Wendy and Kansas Lavarnia were charged with first-degree murder in March 2017 after their 9-year-old son Landen was fatally shot in the head at their Phoenix home.
The Lavarnias said the shot was fired by their 2-year-old son.
At the time, they didn’t explain how Kansas was shot in the arm, though he told The Arizona Republic in June that the bullet that killed Landen passed through Kansas’ arm first and a bullet fragment struck the boy, who was playing video games.
The Lavarnias called the death an accident. Prosecutors at the Maricopa County Attorney’s Office called it murder.
In effect, who shot the gun didn’t matter.
Husband and wife were both charged with first-degree felony murder, meaning that prosecutors say the child died during the commission of another felony, specifically child abuse for leaving a gun within a child’s reach and then failing to seek immediate medical attention.
But the case has also shattered into fragments, and on Monday, an attorney for Wendy Lavarnia asked that the case be sent back to a Maricopa County grand jury for the fourth time, claiming evidence in her favor was kept from earlier juries that brought up indictments.
In the motion filed July 9, her attorney, Clare Schum, alleged that prosecutors failed to tell the grand jury that none of Wendy Lavarnia’s DNA was found on the gun, disputing allegations by police, prosecutors and her late husband that she was the person who left the gun within the child’s reach. Kansas Lavarnia’s DNA was found on the gun, according to the motion
The motion also alleged that a Phoenix police detective who testified before the grand jury misrepresented how much latent blood was detected on the floor of the master bedroom where the boy fell, and that he gave them misleading information about how much gunshot residue was found on the 2-year-old’s hands. There was none on Wendy Lavarnia’s hands, according to the motion, bolstering the theory that the child fired the fatal shot.
The murder charge was dropped against Kansas Lavarnia, but he still was charged with child abuse. Last month, however, on Father’s Day, he died of an apparent heroin overdose.
His attorney, and the attorney representing Wendy Lavarnia, believe he killed himself out of remorse and anguish, but the Maricopa County Medical Examiner’s Office has not yet ruled on the cause or manner of the death. Prior to his death, Kansas Lavarnia told The Republic he had a history of drug abuse.
Now, all charges against Kansas Lavarnia have been dropped, without prejudice, as is the custom of the Maricopa County Attorney’s Office. “Without prejudice” means charges could be refiled at some point, even though Kansas Lavarnia is dead.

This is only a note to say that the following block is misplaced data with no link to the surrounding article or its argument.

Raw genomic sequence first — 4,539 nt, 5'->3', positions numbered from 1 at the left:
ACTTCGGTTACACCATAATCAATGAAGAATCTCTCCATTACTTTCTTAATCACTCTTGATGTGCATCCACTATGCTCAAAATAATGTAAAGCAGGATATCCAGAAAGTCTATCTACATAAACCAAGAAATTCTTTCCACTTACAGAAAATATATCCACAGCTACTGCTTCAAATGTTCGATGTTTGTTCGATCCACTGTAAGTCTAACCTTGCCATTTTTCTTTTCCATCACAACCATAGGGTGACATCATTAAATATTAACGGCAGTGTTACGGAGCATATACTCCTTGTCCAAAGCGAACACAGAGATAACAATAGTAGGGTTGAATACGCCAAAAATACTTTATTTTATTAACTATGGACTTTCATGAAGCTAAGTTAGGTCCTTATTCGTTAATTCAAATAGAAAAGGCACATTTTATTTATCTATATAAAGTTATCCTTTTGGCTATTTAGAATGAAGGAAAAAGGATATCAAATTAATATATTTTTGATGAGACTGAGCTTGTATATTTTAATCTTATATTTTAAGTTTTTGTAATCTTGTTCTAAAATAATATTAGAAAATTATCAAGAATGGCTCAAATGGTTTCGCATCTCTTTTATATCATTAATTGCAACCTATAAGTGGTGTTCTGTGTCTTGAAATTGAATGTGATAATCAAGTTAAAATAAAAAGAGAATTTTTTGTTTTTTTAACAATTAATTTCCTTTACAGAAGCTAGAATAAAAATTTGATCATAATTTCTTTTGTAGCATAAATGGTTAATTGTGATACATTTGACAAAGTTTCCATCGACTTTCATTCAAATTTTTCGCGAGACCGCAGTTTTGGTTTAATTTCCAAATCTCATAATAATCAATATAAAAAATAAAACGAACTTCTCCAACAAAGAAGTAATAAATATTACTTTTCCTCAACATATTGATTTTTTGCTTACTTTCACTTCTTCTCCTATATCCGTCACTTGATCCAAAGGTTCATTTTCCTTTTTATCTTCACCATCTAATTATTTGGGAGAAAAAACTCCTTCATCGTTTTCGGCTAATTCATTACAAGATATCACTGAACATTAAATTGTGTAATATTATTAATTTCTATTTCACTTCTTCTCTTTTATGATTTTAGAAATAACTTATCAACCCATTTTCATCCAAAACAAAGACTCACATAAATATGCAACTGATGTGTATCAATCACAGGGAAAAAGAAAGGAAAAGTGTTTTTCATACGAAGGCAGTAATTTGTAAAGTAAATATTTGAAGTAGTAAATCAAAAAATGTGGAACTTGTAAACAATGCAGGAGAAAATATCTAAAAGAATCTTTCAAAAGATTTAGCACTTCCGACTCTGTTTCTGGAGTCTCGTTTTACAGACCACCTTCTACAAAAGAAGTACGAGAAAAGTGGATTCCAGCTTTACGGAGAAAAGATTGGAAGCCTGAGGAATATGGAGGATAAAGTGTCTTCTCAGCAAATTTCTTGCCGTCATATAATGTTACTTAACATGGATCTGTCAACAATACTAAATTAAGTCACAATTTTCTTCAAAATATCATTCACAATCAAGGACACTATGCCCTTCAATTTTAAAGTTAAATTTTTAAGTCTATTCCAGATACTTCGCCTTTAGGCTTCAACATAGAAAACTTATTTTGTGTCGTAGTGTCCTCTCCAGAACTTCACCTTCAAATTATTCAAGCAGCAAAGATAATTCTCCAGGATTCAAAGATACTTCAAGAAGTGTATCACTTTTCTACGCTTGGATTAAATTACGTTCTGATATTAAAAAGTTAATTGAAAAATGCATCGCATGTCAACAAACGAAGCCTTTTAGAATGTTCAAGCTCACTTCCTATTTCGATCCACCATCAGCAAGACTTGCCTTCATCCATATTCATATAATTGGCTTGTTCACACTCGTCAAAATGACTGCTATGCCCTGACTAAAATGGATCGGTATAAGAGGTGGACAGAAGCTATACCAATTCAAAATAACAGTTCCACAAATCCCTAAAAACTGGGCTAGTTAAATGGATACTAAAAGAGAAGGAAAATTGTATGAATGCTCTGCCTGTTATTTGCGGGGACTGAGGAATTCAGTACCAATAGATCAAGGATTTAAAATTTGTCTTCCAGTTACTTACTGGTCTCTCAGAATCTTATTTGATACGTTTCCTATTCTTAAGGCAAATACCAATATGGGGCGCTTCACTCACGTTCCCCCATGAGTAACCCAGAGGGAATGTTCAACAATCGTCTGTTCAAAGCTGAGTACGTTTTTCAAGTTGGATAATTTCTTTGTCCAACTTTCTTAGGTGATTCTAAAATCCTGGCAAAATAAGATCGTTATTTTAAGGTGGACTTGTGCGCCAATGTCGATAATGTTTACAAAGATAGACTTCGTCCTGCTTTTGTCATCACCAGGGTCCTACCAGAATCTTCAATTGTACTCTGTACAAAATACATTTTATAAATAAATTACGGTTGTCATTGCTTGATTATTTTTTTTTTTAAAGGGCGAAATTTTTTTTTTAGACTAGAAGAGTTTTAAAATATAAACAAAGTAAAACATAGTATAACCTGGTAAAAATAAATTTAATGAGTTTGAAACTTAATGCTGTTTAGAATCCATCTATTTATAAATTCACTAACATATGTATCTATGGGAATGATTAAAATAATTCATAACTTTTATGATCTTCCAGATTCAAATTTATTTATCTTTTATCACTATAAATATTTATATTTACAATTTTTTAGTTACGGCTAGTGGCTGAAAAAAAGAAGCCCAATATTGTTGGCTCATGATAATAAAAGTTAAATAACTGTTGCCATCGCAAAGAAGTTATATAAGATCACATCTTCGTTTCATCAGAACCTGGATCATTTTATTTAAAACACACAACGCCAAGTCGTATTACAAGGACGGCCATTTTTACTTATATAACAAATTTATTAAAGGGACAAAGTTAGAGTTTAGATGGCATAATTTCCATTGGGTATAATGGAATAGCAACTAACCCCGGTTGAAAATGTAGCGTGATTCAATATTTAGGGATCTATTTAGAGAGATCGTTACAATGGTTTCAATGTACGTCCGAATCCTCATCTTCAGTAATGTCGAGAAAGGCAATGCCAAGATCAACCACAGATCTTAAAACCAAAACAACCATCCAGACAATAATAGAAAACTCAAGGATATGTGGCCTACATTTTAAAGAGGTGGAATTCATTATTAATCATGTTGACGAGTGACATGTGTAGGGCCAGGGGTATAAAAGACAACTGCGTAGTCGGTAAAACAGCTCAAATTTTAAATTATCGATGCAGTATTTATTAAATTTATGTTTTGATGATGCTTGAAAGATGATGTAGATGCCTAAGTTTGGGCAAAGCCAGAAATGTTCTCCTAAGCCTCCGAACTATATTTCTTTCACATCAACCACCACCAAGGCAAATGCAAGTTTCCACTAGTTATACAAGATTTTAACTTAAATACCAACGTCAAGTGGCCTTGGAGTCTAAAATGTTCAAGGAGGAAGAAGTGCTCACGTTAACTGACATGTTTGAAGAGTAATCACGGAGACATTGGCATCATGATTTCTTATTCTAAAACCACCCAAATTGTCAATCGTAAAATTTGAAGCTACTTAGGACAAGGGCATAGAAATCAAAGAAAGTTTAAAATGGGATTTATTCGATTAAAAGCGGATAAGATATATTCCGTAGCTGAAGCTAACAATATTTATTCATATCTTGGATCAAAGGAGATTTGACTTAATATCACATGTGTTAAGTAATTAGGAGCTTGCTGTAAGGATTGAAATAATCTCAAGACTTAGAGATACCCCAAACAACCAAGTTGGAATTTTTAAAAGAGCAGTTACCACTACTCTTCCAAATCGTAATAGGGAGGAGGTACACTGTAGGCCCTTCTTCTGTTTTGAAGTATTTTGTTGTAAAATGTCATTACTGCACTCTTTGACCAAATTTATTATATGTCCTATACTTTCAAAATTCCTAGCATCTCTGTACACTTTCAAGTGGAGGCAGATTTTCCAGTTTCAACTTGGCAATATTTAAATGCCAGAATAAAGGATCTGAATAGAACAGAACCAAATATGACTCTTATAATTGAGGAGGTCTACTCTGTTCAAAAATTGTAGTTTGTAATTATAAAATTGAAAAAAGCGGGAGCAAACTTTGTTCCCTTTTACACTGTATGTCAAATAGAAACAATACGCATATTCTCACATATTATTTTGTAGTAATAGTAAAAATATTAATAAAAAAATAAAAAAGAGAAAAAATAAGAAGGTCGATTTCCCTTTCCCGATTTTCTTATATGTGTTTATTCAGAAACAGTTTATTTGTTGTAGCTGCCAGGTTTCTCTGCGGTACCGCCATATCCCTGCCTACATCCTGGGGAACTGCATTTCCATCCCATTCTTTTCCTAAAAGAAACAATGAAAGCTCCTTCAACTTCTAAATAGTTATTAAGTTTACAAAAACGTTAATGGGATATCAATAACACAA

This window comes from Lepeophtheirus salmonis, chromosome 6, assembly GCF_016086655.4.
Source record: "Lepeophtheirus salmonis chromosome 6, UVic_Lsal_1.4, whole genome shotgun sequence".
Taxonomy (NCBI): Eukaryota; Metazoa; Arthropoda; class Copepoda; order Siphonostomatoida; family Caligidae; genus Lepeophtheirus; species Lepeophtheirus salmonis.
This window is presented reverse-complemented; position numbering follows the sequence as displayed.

Wendy Lavarnia was back in court Wednesday for a routine status conference.
Schum asked Maricopa County Superior Court Judge Cari Harrison to either dismiss the case or remand it to the grand jury for further consideration of the withheld evidence. Harrison recently inherited the case from Judge Jose Padilla, who has been rotated to a new assignment.
A spokesperson for the County Attorney’s Office said the agency had no comment on the motion.
The Phoenix mother sounded frantic as she explained how her 9-year-old son, Landen Lavarnia, was shot March 20, 2017, inside their home. But police say the 911 call was a farce.
At about 3 p.m. on March 20, 2017, Wendy Lavarnia called 911 to report the shooting inside her Phoenix home.
She told police she had momentarily left a 9mm handgun on a bed and her 2-year-old son picked it up when she wasn’t looking and fired it, striking Landen in the head. Landen died at a hospital the next day.
Initially, the couple told Phoenix police that Kansas Lavarnia was out shopping and only returned home several hours later. However, he had an unexplained bullet wound in his left arm and police said it looked as if he had stabbed himself with a screwdriver to disguise the wound.
Later, the couple said, Kansas Lavarnia had fled because he had felony convictions for drugs and burglary and could not possess firearms. He did not talk to police.
In June, Kansas Lavarnia described the shooting to The Republic. He said that he had just awakened from a nap and was sitting on the edge of the bed. Landen was seated in front of him to his right, playing the video game “Call of Duty” on a large-screen television.
“I didn’t know there was a gun behind me,” Kansas Lavarnia said.
But a shot hit him in the back upper part of his left arm and the fragments exited his arm in several places, causing the wounds police attributed to a screwdriver, he said.
He and Landen both fell. Then he saw the younger boy holding the gun and crying, he said.
But he stuck to the story that Wendy Lavarnia had left the gun on the bed.
“She left a gun out. It was stupid,” he said. “But it was an accident.”
The current motion and its DNA evidence dispute whether she had even handled the gun.
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